So, do you know what's in your knickers? Probably not. Creators and sisters, Jenny White and Verity White, made this film and featured it on Stylewillsaveus.com to spread awareness about the toxic materials that are used to make your knickers and other everyday clothes. With this video, they hope to ultimately change the way we consume.
The White sisters were motivated by these two facts:
1. We are running out of oil and water.
2. The textile industry is one of the largest and most polluting industries.
So, here's the deal. Most all conventionally made textiles (clothes, bedding, furniture, towels...) are made with toxic, poisonous chemicals. Let's take a closer look at the fabrics we most commonly use.
Cotton is the most widely used natural fiber. As a matter of fact, we use enough cotton to supply everyone on this planet with 18 pairs of pants! With all of that cotton comes A LOT of pesticides and GM crops, which directly harms the environment and our bodies. These chemicals are so harmful that they are responsible for hospitalizing about 1 million farmers each year. Yikes!
Many clothes are made using polyester, which comes from oil. And guess what? Once polyester is made, it is here to stay. Polyester can't biodegrade. So that little black dress you were thinking about buying...don't worry, it's not going anywhere.
PVC is another material widely used in our clothing. Unfortunately for us, PVC's leach into our skin transferring harmful toxins that are linked to cancer.
Leather isn't a safe option either. Most leather is dyed or tanned with Hexavalent Chromium 3 or 6, which is a carcinogenic heavy metal- not something you want to stick your foot into.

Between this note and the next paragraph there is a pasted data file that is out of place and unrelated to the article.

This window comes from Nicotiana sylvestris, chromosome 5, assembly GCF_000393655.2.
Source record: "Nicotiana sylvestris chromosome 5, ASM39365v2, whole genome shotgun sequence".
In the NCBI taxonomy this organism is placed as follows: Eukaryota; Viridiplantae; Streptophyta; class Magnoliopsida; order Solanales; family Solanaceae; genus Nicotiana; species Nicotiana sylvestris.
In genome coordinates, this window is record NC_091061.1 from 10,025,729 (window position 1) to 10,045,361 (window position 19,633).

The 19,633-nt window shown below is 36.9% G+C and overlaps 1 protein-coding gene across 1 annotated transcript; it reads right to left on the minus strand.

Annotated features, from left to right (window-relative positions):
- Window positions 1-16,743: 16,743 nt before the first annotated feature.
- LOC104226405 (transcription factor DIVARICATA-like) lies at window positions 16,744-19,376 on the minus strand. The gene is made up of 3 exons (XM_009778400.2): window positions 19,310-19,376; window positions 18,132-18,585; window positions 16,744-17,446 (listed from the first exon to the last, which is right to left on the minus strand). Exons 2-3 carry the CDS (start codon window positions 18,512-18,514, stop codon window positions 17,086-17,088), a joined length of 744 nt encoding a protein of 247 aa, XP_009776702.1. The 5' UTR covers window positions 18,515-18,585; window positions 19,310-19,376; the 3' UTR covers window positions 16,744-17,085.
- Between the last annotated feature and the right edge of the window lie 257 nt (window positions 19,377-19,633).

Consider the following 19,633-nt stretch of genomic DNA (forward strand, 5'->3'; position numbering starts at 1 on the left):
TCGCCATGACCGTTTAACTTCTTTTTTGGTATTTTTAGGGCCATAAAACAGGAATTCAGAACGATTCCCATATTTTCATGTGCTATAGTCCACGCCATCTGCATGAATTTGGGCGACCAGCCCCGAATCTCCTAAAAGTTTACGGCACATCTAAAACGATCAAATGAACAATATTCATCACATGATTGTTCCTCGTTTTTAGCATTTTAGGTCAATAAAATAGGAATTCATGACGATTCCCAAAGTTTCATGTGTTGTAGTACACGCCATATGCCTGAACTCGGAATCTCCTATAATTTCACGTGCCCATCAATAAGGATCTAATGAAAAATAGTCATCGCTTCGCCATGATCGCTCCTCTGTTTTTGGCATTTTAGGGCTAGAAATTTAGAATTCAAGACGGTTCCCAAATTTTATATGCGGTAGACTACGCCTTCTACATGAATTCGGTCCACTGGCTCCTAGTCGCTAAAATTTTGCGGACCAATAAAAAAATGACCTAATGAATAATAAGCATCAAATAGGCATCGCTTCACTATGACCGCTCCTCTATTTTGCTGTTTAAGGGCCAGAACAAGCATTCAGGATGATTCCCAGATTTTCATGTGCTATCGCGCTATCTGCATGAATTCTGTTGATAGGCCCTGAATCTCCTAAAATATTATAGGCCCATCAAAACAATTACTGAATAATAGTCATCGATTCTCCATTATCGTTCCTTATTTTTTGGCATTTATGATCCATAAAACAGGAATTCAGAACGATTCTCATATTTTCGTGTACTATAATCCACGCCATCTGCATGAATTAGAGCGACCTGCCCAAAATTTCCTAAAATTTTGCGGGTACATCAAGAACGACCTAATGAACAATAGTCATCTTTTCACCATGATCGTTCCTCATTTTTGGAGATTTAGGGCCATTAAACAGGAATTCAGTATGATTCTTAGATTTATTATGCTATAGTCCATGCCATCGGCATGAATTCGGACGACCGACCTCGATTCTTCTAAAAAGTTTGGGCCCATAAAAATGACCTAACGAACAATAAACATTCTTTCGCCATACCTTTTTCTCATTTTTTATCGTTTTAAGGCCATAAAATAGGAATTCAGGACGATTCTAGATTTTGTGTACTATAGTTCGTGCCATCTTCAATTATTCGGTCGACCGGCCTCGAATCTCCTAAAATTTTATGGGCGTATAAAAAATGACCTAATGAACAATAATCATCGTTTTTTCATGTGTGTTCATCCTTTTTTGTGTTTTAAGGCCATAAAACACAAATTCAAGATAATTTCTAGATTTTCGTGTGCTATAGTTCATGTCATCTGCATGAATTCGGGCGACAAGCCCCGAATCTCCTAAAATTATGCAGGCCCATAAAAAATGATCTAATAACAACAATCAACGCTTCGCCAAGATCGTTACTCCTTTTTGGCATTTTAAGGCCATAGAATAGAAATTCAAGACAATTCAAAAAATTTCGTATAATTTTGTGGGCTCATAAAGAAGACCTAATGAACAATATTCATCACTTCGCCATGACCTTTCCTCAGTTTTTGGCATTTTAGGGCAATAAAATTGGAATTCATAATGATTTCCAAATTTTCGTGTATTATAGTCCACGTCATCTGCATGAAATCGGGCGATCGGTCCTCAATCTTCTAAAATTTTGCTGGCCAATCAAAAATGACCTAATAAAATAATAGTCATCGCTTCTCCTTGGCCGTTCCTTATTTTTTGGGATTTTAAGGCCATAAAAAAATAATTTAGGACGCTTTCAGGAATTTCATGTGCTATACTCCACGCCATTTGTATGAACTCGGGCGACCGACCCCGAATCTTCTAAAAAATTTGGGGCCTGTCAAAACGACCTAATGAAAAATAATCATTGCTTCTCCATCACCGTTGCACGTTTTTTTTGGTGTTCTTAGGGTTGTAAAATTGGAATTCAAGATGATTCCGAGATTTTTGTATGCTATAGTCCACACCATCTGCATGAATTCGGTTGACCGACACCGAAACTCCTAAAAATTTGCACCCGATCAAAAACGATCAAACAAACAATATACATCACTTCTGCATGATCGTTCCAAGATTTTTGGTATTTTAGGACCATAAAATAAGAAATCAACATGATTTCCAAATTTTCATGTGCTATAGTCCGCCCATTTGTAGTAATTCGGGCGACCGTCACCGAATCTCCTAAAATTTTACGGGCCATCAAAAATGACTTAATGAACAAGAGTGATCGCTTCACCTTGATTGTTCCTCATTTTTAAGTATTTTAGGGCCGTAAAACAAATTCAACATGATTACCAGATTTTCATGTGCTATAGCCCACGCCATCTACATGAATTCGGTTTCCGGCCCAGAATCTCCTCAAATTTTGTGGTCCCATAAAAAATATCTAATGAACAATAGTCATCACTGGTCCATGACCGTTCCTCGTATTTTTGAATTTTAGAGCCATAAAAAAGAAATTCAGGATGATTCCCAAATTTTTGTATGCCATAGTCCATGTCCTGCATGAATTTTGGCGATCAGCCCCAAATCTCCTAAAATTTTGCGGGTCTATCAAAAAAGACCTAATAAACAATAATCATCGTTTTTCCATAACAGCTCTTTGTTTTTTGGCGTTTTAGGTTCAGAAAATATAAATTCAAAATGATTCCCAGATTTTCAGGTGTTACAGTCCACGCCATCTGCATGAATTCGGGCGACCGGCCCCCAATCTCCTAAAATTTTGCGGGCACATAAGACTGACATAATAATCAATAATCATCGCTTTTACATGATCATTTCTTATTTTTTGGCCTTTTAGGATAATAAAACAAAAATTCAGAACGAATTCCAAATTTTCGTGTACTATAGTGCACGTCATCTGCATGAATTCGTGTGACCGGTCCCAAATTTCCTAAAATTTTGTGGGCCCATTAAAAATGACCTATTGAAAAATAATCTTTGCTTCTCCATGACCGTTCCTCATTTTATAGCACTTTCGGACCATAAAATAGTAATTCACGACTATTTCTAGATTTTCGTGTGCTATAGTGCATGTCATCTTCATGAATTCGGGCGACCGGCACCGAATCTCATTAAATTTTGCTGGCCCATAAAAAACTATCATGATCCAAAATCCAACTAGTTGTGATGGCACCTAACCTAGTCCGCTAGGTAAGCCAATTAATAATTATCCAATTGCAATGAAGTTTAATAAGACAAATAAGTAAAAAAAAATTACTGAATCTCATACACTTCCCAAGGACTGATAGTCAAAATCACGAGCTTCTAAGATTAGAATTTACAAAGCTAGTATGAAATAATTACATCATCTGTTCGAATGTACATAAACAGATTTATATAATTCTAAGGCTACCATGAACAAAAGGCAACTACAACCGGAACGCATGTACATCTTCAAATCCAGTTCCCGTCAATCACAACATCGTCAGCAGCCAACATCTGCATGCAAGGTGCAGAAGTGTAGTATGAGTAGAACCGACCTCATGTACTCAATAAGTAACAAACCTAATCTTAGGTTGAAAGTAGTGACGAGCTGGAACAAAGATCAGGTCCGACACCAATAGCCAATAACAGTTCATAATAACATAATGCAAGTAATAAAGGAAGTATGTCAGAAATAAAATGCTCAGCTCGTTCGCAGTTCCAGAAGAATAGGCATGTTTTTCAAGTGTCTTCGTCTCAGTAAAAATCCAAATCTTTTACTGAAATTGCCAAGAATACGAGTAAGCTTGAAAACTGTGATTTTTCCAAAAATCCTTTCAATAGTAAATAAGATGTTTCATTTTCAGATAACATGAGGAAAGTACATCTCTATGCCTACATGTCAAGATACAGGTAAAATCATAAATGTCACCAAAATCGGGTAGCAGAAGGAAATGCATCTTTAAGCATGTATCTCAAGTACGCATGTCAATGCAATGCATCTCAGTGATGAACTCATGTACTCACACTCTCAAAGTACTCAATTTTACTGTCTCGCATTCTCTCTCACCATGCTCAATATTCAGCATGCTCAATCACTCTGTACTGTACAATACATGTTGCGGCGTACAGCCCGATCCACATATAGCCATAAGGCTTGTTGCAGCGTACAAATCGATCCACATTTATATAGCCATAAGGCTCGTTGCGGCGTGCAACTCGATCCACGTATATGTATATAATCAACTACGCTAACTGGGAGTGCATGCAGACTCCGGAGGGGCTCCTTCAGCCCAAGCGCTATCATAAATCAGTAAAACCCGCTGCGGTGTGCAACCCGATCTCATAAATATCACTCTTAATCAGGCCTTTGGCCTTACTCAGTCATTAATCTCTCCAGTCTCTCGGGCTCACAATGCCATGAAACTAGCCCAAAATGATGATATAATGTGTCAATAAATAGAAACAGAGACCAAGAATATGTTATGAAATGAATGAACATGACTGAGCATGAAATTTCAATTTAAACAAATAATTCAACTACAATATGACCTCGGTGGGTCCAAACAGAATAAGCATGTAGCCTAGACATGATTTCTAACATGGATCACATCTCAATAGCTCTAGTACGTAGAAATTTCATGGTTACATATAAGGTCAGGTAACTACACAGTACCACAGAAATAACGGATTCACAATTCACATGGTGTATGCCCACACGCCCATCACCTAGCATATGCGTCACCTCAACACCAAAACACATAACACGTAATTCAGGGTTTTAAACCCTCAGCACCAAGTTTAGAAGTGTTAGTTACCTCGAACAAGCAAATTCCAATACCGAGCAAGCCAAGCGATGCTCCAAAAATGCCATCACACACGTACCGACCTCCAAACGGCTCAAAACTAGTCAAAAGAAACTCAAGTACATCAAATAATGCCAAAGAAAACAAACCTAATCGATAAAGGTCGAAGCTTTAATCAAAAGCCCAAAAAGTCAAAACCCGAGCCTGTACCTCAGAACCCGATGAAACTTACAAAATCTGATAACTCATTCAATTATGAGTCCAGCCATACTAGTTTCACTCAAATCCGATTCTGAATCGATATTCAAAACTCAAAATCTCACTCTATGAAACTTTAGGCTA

So what can you wear?! Well, luckily since the demand for "clean" clothes has increased, there are a wide variety of options. Look out for organic and fair trade cotton. Organic cotton wastes less water than conventional cotton growing techniques and uses natural pesticides.
One of my favorite eco-fashion lines is Mr. Larkin, launched by Cassie Larkin in San Franscisco. You will find pieces made out of milk fiber, a material similar to wool developed in the 1930's.Linda Loudermilk is another favorite. Some of the fabrics she uses actually have healing properties! She uses materials made from sasawashi, bamboo, sea cell, soya and other exotic self-sustaining plants. Sasawashi comes from kumazasa, a plant found in the highlands of the Mainland of Japan and Hokkaido. Sasawashi products take natural antibacterial, deodorant effects from the kumazasa plant.
And we can't forget Velvet Leaf. The line was started by two sisters who have a great sense for feminine casual style. Their clothing line is ECO SKAL Certified, an International Control Union certification. Velvet leaf uses 100% certified organic cotton, and manufactures with certified factories that use low wastage dyes, fair labor, and sustainable practices.
Another great option for soft fabric is bamboo. Bamboo uses almost no water and doesn't require agro-chemical interface. Hemp and hemp silk are great alternatives too. Hemp is able to grow without the use of pesticides and biodegrades at the end of its life. Keep a look out for organically produced silk and vegetable tanned leather. Both options are much more environmentally friendly than their counter-parts. Soy and wool are great materials to produce thick fabrics.
So there you have it. Take off those toxic knickers!
Creative Solution: Shop for organic cotton.
Also posted on Creative Citizen.
Follow Hillary Newman on Twitter: www.twitter.com/ecowarriorr